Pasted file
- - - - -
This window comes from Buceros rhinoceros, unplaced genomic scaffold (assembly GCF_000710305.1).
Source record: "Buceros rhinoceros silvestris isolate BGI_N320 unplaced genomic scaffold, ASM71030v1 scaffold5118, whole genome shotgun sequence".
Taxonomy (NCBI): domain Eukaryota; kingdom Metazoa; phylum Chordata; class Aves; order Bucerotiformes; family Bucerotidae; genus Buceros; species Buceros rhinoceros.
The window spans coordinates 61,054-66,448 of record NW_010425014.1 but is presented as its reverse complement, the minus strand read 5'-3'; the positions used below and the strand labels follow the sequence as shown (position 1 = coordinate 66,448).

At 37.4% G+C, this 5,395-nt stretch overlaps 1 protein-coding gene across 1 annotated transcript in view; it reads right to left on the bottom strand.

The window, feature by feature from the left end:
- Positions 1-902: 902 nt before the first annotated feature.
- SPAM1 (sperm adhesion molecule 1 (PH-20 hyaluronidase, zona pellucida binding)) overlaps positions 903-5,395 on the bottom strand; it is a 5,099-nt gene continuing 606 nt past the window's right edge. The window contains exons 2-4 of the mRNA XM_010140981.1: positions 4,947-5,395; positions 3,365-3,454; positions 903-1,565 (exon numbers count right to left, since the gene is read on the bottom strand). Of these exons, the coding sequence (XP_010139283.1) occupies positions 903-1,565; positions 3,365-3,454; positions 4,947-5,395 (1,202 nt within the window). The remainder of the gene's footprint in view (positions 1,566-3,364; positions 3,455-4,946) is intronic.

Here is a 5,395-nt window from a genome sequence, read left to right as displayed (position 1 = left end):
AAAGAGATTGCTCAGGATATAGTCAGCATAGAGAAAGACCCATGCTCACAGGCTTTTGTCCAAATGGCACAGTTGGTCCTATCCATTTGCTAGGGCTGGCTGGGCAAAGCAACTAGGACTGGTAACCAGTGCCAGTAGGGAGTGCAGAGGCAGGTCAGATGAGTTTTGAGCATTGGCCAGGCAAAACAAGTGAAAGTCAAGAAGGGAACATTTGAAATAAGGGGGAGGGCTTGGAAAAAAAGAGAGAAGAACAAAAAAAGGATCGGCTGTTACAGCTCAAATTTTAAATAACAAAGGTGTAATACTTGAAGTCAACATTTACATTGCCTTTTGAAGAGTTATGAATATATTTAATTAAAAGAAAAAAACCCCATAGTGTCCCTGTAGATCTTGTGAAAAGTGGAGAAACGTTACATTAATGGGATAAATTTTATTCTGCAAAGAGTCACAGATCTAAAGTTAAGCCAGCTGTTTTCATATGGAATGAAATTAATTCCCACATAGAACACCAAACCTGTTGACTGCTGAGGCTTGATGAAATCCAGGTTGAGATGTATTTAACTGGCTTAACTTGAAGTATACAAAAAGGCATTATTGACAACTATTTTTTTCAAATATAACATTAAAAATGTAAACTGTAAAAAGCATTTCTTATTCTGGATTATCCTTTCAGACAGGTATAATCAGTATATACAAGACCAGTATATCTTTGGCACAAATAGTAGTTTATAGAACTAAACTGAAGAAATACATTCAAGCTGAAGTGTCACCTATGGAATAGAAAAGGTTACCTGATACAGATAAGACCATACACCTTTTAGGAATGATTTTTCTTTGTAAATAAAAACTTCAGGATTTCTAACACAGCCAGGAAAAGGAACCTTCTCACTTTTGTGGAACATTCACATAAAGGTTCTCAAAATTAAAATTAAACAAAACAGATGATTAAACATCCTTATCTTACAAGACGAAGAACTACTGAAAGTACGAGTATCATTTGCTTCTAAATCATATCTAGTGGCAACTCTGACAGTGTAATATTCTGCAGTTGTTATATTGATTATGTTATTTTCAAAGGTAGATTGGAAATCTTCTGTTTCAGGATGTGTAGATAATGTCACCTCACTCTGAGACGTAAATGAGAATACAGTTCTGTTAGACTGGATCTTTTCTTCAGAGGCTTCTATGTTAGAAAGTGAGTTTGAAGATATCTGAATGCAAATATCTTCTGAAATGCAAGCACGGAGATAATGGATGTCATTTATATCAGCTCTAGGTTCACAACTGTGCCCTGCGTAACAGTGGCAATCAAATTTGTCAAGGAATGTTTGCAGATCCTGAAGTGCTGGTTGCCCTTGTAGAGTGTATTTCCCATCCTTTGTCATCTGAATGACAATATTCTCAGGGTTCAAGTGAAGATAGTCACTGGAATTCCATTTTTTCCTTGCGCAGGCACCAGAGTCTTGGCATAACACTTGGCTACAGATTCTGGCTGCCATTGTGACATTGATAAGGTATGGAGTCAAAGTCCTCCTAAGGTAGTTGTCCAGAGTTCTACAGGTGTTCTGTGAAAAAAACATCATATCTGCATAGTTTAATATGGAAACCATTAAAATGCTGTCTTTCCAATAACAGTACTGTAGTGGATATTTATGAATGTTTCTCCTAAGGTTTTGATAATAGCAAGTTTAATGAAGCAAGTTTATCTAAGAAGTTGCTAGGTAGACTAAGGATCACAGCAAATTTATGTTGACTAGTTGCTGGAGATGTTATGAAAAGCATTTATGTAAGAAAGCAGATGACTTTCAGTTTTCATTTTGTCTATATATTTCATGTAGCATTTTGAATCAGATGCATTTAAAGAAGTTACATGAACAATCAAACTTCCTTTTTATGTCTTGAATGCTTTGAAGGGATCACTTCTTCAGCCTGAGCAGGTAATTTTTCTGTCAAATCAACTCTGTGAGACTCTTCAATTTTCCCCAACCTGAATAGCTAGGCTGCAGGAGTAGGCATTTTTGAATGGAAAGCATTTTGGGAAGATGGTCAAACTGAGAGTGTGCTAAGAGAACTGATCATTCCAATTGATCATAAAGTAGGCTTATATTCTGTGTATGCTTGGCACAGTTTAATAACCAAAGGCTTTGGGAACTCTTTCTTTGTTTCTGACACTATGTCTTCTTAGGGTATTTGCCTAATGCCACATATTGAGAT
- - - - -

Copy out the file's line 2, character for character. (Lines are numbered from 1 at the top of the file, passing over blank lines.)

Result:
Source record: "Buceros rhinoceros silvestris isolate BGI_N320 unplaced genomic scaffold, ASM71030v1 scaffold5118, whole genome shotgun sequence".